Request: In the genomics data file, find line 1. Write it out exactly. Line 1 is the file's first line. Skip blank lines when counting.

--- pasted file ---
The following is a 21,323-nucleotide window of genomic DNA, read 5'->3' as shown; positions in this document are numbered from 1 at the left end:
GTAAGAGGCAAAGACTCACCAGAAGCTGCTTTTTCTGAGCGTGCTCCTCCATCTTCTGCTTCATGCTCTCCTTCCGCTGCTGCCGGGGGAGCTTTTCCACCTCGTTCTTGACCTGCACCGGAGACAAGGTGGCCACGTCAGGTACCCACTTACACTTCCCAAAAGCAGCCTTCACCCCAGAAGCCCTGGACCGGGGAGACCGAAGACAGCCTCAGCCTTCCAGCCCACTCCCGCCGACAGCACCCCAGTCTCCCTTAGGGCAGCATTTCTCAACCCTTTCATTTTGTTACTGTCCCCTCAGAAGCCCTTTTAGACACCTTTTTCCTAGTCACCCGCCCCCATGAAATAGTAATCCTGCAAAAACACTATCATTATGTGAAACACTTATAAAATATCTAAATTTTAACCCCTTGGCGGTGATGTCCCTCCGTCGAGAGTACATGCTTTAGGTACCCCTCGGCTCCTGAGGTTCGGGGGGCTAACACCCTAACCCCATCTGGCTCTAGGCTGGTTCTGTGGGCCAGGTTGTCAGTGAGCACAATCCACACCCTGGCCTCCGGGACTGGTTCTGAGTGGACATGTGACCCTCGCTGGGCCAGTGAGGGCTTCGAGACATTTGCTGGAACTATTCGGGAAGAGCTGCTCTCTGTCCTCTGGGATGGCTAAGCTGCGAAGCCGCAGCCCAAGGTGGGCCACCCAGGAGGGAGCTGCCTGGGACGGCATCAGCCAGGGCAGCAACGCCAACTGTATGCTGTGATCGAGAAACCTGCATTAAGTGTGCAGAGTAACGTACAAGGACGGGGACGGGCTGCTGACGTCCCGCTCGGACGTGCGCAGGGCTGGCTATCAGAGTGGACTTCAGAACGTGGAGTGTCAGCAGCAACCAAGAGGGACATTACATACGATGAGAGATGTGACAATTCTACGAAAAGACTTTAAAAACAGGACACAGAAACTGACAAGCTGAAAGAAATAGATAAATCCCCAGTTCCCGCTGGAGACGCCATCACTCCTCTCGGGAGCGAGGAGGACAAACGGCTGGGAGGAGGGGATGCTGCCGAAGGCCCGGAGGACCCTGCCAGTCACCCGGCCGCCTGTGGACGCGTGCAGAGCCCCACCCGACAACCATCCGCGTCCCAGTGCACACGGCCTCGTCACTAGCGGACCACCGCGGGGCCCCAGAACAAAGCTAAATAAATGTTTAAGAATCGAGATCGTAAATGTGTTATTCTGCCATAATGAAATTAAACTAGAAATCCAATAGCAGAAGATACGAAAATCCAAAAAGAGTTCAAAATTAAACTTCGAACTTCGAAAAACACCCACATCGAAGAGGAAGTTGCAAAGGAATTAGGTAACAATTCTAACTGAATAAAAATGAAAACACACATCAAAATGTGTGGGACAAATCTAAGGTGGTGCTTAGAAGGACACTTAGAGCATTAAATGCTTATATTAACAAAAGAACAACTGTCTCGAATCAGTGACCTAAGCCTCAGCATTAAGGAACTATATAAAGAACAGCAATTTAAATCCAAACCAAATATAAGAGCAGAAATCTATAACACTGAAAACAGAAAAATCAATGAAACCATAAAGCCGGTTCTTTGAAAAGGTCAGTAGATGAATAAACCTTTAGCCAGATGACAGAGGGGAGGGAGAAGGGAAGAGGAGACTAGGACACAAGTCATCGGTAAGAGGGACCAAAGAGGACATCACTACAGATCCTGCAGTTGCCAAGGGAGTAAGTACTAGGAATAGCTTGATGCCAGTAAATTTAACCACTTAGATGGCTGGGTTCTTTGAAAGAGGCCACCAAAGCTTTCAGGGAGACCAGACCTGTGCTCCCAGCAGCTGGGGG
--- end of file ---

The following is a 21,323-nucleotide window of genomic DNA, read 5'->3' as shown; positions in this document are numbered from 1 at the left end: